Companies May Fail, but Directors Are in Demand

by Susanne Craig and Peter Lattman for The New York Times, September 15th, 2010.

For 16 years, Marshall A. Cohen served as a director of the American International Group, stepping down just months before the company’s near-collapse in 2008. Several months later, Mr. Cohen was again in demand, joining the board of Gleacher & Company, a New York investment bank.

Gleacher expanded its board last year to include not only Mr. Cohen but Henry S. Bienen, who served as a director of Bear Stearns from 2004 until its rescue by JPMorgan Chase in March 2008.

On the second anniversary of the Lehman Brothers bankruptcy, appointments like those of Mr. Cohen and Mr. Bienen highlight how the directors of the companies at the center of the financial crisis — A.I.G., Bear Stearns and Lehman itself — still play an active role in the governance of corporate America.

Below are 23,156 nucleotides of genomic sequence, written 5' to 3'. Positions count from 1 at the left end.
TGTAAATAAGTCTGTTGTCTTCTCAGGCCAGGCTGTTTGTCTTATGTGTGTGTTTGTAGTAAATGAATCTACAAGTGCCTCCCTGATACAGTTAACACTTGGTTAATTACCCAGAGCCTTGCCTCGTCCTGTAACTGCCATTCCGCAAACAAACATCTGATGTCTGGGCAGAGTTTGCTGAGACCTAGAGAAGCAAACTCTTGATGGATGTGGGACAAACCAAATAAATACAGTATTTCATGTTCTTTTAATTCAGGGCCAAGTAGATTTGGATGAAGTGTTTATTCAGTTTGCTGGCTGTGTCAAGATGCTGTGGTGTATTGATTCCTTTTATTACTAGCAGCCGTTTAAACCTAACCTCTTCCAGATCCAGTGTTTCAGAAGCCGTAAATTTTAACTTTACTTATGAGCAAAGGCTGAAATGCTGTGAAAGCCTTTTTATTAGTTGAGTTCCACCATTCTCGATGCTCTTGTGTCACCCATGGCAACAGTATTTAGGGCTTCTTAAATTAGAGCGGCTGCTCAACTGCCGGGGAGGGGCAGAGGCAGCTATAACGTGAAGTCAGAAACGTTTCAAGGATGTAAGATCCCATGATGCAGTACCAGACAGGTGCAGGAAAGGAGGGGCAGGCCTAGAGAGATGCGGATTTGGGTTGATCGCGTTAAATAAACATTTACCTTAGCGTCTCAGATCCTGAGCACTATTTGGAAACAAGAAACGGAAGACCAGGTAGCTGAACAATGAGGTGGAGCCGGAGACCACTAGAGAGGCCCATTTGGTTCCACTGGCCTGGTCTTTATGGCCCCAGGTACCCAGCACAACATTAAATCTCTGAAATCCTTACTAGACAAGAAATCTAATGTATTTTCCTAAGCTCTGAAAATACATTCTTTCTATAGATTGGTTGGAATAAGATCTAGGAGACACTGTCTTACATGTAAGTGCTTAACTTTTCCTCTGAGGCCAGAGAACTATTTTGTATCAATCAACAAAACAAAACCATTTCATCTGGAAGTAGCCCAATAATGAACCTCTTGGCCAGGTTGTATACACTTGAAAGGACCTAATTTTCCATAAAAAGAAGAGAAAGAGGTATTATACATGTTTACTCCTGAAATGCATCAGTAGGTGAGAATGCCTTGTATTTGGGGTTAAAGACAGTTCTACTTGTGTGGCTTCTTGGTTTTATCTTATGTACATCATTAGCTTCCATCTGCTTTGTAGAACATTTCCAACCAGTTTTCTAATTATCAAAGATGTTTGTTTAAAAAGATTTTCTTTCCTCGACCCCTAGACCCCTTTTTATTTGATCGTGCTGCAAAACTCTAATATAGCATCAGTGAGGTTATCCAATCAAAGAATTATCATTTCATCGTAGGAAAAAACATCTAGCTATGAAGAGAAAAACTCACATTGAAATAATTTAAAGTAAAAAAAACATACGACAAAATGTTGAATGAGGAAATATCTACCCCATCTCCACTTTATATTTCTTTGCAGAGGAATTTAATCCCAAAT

“In too many cases, the radioactivity of a board member of a collapsed company has a half life measured in milliseconds,” said John Gillespie, a longtime Wall Street investment banker and the co-author of “Money for Nothing” (Free Press), a recent book on corporate boards. (continue reading… )

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